Hopes for vote on Keystone XL fade as talks fall apart

The partisan wrangling threatened to doom prospects for both the energy efficiency bill and the pipeline measure, which would authorize immediate construction of the proposed pipeline from Canada to the United States.
By MATTHEW DALY, Associated Press Published: May 8, 2014
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— A bid by supporters of the proposed Keystone XL oil pipeline to force a vote on the controversial project fell apart Wednesday amid partisan bickering over how the vote should be conducted.

Senate Majority Leader Harry Reid, D-Nev., used a parliamentary maneuver to block a bid by pipeline supporters to include the pipeline measure in an energy efficiency bill moving forward in the Senate. Republicans also were seeking an amendment to prevent the Environmental Protection Agency from imposing new greenhouse gas regulations on coal-burning power plants.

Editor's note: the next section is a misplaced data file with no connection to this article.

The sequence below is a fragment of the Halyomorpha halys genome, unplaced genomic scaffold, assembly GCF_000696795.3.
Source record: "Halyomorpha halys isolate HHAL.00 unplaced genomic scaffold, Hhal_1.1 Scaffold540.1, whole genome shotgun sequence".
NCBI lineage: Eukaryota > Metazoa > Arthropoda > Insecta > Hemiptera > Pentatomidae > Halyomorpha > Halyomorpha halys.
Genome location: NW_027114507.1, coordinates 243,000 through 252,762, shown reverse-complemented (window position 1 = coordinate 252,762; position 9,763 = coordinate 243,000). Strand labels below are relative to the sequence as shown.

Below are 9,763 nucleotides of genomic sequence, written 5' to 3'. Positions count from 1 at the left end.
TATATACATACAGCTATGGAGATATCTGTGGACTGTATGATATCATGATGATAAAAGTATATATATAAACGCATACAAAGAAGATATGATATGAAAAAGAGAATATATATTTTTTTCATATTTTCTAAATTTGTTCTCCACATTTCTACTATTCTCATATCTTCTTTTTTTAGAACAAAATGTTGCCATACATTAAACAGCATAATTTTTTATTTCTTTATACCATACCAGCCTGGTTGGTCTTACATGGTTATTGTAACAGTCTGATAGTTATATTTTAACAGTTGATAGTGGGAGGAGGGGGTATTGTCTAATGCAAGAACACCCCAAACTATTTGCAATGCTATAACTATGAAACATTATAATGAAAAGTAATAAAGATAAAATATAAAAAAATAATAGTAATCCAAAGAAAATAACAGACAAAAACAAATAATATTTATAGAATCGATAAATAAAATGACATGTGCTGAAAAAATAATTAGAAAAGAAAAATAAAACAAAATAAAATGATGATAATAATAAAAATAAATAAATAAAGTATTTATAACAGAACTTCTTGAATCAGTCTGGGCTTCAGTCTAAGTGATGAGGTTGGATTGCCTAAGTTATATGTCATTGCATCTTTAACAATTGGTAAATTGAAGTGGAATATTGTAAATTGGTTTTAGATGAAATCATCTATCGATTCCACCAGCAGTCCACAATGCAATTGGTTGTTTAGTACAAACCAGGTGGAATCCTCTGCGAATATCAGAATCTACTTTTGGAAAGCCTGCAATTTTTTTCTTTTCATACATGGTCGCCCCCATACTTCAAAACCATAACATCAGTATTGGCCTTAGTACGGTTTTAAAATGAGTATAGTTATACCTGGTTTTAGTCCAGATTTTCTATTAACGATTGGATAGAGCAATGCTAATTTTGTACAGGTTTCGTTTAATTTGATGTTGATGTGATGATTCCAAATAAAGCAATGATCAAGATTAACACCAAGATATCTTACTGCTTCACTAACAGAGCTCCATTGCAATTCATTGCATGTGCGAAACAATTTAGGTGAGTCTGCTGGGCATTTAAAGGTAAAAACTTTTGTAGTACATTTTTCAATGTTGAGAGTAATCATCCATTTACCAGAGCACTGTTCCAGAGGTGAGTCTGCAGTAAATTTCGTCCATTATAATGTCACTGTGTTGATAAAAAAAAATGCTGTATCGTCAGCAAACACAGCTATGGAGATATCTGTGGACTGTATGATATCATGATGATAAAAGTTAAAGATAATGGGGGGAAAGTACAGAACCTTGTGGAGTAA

Reid’s actions came after Senate Republican leader Mitch McConnell objected to Reid’s offer to call an up-or-down vote on the energy bill, with a promise for a separate vote on Keystone later.

The partisan wrangling threatened to doom prospects for both the energy efficiency bill and the pipeline measure, which would authorize immediate construction of the proposed pipeline from Canada to the United States. Supporters say the measure is needed to end years of delay by the Obama administration on whether to approve the project.

Reid called the standoff a “shame,” but said Republicans had only themselves to blame. “Senate Republicans keep changing their requests,” he said.

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